Reflections of a Conference Organiser
I call it a wedding. Months, sometimes years of planning, all for a one-day conference. It’s a risky affair—the possibility of failure, food poisoning, drunken ﬁghts, bad speeches.
As another year comes to a close, my mind inevitably wanders to that dangerous place where one is to Reﬂect. So after all these weddings, what can I say?
In my short career I’ve organised a fair amount of conferences, both small and large and to varying degrees of success and detriment to my sanity. I’ve also been on the delegate side, shufﬂing from one session to another, struggling to process information and over-eating at receptions. Sometimes, I’m inspired.
Assortment – Like a box of chocolates, a good conference programme will have an assortment of topics covered by good speakers with different styles and backgrounds. The topics should also be related to the conference theme. Wouldn’t it be outrageous if you opened a box of chocolates to ﬁnd that one was a Brussels sprout? Ugh.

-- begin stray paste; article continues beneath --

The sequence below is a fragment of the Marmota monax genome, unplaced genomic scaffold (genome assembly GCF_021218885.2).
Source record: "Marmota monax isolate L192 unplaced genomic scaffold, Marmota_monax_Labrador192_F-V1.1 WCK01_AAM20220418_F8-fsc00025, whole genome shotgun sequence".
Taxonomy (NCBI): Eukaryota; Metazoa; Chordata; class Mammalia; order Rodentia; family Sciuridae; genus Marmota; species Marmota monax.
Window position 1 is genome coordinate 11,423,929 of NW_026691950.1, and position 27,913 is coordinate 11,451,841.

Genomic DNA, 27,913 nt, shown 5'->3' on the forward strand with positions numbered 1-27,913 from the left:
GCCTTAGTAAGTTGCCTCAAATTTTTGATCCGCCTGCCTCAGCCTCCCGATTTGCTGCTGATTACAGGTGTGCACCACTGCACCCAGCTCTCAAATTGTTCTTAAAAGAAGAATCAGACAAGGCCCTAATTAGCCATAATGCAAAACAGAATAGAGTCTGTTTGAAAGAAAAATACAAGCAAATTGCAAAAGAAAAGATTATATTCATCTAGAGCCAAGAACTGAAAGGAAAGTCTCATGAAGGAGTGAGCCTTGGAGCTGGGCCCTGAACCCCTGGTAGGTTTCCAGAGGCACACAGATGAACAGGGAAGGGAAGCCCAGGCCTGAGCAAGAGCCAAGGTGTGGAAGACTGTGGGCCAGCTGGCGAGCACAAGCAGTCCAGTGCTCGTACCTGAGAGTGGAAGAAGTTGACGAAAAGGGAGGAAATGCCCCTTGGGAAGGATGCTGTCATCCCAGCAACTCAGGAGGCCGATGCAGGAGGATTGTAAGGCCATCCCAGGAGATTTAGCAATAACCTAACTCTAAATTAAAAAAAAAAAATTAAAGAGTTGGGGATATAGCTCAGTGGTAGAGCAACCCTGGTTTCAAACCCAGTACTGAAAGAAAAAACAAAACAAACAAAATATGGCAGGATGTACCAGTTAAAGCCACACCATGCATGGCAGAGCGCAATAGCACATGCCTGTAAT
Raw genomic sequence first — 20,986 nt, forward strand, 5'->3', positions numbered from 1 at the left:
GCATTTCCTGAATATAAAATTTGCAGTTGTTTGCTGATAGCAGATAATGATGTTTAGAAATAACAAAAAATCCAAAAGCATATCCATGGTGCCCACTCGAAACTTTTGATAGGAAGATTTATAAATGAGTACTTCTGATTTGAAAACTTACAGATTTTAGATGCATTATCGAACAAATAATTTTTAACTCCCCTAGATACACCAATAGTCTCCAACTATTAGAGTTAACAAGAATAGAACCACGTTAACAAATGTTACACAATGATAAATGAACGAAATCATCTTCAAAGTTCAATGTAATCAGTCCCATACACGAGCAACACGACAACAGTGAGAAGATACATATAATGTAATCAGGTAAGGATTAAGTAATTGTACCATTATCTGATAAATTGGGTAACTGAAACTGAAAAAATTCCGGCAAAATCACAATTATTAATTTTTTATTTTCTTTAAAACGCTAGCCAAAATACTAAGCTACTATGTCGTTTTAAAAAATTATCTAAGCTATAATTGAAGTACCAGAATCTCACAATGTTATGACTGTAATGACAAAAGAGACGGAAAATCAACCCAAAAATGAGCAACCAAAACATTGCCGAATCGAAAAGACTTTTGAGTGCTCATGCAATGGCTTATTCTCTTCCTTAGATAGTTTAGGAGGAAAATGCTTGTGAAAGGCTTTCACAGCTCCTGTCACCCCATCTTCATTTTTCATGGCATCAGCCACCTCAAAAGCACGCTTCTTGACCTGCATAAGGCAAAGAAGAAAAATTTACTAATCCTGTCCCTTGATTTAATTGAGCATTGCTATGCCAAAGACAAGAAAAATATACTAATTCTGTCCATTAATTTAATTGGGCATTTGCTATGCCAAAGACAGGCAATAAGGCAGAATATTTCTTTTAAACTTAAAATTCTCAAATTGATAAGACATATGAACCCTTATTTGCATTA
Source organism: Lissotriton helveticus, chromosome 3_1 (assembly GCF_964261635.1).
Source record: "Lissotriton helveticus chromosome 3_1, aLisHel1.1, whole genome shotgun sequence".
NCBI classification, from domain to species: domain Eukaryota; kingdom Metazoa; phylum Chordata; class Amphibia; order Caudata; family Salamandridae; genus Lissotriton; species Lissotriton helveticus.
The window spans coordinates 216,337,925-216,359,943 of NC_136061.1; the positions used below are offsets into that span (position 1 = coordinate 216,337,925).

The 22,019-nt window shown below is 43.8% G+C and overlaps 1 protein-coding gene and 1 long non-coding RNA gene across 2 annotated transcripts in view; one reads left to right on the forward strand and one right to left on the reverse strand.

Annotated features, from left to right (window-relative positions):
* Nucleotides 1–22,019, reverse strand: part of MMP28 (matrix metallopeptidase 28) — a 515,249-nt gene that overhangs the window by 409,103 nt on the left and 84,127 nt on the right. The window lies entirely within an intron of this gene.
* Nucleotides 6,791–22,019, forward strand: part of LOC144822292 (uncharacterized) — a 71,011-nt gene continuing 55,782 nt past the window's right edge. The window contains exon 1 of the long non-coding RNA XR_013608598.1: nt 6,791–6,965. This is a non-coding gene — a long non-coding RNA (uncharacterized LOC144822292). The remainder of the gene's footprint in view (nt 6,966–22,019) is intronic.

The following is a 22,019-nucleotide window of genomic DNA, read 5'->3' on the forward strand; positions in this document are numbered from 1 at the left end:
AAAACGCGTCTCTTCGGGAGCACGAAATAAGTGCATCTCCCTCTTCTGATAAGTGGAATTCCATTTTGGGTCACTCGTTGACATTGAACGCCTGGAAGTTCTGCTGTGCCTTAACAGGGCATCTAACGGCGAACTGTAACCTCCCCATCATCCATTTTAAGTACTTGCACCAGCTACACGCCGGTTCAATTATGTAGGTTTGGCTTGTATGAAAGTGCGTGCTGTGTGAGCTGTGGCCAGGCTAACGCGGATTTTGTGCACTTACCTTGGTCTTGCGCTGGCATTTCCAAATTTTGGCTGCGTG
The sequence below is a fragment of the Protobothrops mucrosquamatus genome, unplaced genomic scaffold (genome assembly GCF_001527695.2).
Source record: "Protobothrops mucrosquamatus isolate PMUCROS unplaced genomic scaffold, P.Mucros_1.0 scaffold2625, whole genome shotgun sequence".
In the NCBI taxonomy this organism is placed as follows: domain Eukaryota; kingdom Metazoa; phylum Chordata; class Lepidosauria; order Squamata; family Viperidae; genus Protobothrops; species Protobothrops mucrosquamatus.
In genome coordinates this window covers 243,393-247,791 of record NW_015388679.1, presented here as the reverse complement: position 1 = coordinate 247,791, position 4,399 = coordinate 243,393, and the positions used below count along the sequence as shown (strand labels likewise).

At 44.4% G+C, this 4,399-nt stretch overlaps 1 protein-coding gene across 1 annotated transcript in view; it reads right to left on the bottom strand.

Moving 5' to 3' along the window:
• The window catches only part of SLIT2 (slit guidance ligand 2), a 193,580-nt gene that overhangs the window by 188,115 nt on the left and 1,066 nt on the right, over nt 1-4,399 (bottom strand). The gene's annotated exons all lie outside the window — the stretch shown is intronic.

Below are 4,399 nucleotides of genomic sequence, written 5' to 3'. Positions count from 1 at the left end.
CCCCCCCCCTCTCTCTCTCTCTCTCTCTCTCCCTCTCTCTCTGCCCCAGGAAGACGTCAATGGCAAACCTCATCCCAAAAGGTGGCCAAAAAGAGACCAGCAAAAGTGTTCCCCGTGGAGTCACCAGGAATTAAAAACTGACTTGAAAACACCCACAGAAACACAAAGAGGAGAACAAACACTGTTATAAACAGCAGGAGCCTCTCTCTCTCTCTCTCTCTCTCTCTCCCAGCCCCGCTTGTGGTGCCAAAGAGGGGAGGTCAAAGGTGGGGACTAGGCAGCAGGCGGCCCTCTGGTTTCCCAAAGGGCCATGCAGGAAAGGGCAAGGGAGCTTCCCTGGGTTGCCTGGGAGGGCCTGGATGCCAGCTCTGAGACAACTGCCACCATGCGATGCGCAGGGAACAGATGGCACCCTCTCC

The Grub – I’ve heard senior managers say, “It’s really about the food. That’s what people will remember.” The cost for catering is usually the highest bill, so take extra time to sort out a tasty menu. If a venue is good but the food is poor and you have the time and resource, I would keep looking around.
Swan-like – Conference organisers ought to look like swans, graceful and calm above water, and pedaling like crazy underneath. The best compliment I’ve ever received for organising a conference was “I didn’t notice you sweating at all!”
Short & sweet – Keep email and website details short and precise. Stick to the basics: who, what, when, where and why.
Shut it down! – If you have a terrible speaker, an overrun timetable and a snoring audience, don’t be afraid to cut off the speaker by gently giving him/her The Eye-Nod Warning, or by waving a large “you’ve only got one minute left” sign. I’ve been tempted to make a sign with a death skull but I would like to keep my job.
Give thanks – Always thank the speakers, sponsors, audience and people working behind the scenes. The closing remarks are a good time to do this and gifts are always welcomed. I like white roses and dark chocolate.